Being white is thus associated with being a homeowner. Even working class whites get this opportunity and they can even live in suburbs. Racially homogeneous suburban communities are created, while Blacks are particularly left out of new housing markets. Then, the federal government engages in “urban renewal”, deciding to get rid of old housing stock. This overwhelmingly affects people of color. The government does not replace the majority of this housing and new public housing is cited in poor, minority neighborhoods and built as “vertical ghettos” (tall apartment buildings). When the Fair Housing Act enables minorities to have access to all-white neighborhoods, some middle-class Blacks are able to move. When they do, they take their [modest] wealth with them (and out of the poor minority neighborhood). And their new white neighbors’ racial fears are preyed upon by unscrupulous lenders who offer them cheap prices for their houses, so they can leave before the threatened “racial invasion” happens (this process is called blockbusting). People claim that the influx of minorities lowers the housing values of a neighborhood, but it is clearly the quick abandonment by whites who undersell the value on their houses that does this. In other words, minorities do not cause problems for housing values and neighborhood stability—white racism does. The resulting white flight leads to ever more suburbanization.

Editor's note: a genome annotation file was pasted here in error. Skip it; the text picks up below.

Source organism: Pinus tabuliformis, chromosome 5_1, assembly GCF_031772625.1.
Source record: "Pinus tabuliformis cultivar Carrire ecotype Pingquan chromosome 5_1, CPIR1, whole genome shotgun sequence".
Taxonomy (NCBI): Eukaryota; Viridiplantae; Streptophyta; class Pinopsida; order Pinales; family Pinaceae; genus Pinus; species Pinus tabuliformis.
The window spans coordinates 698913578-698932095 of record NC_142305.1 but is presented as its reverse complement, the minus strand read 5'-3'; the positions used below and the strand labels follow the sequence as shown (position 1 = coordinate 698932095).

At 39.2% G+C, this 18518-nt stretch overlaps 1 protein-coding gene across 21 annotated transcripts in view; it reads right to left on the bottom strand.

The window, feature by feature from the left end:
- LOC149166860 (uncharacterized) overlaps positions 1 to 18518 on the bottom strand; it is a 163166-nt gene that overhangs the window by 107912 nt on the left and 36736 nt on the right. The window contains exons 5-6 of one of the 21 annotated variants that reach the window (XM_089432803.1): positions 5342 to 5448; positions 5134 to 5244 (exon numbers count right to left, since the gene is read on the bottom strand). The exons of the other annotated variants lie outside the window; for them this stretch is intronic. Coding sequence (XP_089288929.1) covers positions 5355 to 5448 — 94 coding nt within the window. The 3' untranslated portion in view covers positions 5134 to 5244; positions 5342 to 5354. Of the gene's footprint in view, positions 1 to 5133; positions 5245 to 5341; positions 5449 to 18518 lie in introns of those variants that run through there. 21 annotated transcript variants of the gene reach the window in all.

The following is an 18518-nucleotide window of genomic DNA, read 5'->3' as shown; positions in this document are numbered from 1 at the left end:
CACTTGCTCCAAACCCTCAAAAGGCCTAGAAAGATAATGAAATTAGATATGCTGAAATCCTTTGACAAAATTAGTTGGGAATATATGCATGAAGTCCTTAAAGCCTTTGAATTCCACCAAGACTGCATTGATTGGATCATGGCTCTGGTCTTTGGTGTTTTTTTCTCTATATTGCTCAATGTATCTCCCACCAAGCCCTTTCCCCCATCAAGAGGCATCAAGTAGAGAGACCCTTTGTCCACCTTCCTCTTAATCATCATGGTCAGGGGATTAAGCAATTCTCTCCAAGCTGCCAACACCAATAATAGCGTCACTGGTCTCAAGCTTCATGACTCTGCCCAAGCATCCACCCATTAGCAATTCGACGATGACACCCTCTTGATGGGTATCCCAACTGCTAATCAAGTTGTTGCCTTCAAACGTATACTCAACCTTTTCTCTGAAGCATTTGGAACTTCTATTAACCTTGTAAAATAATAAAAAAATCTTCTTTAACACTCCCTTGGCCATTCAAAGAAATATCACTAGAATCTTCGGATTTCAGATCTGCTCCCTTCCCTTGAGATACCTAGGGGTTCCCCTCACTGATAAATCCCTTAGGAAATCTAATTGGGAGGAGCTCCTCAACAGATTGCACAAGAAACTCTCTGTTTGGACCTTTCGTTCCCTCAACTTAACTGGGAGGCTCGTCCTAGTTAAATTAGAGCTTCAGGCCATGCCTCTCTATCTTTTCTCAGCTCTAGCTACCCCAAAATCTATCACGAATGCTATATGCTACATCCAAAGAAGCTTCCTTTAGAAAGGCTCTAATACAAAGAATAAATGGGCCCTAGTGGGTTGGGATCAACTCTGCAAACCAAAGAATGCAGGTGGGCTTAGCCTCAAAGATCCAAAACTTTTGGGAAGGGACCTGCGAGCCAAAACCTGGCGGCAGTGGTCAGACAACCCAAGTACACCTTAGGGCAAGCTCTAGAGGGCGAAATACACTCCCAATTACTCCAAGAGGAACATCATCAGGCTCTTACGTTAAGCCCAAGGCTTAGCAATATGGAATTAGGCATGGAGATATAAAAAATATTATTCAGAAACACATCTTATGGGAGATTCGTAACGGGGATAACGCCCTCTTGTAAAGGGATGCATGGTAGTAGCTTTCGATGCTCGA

The film ends by considering how it could be possible for the US to be a “colorblind” society. Even though The House I Live In was made in the pre-Obama era, the analysis remains the same: stark racial inequalities, including an incredible racial wealth gap (as most American’s wealth is held in housing equity), gives lie to the claim that we live in a post-racial society. Even though MLK spoke famously about such a colorblind future, sociologist Eduardo Bonilla-Silva observes that many white Americans believe that such a future has already arrived, and thus the concept of race is unimportant, maybe even meaningless. But he and others make the strong case there race must be part of any analysis in a society unequal by race. They quote Supreme Court Justice Henry Blackmun who said that the only way to deal with racism is to talk about it openly and not pretend it doesn’t exist. In other words, the path to colorblindness, can only result from a very colored national discourse and reconciliation.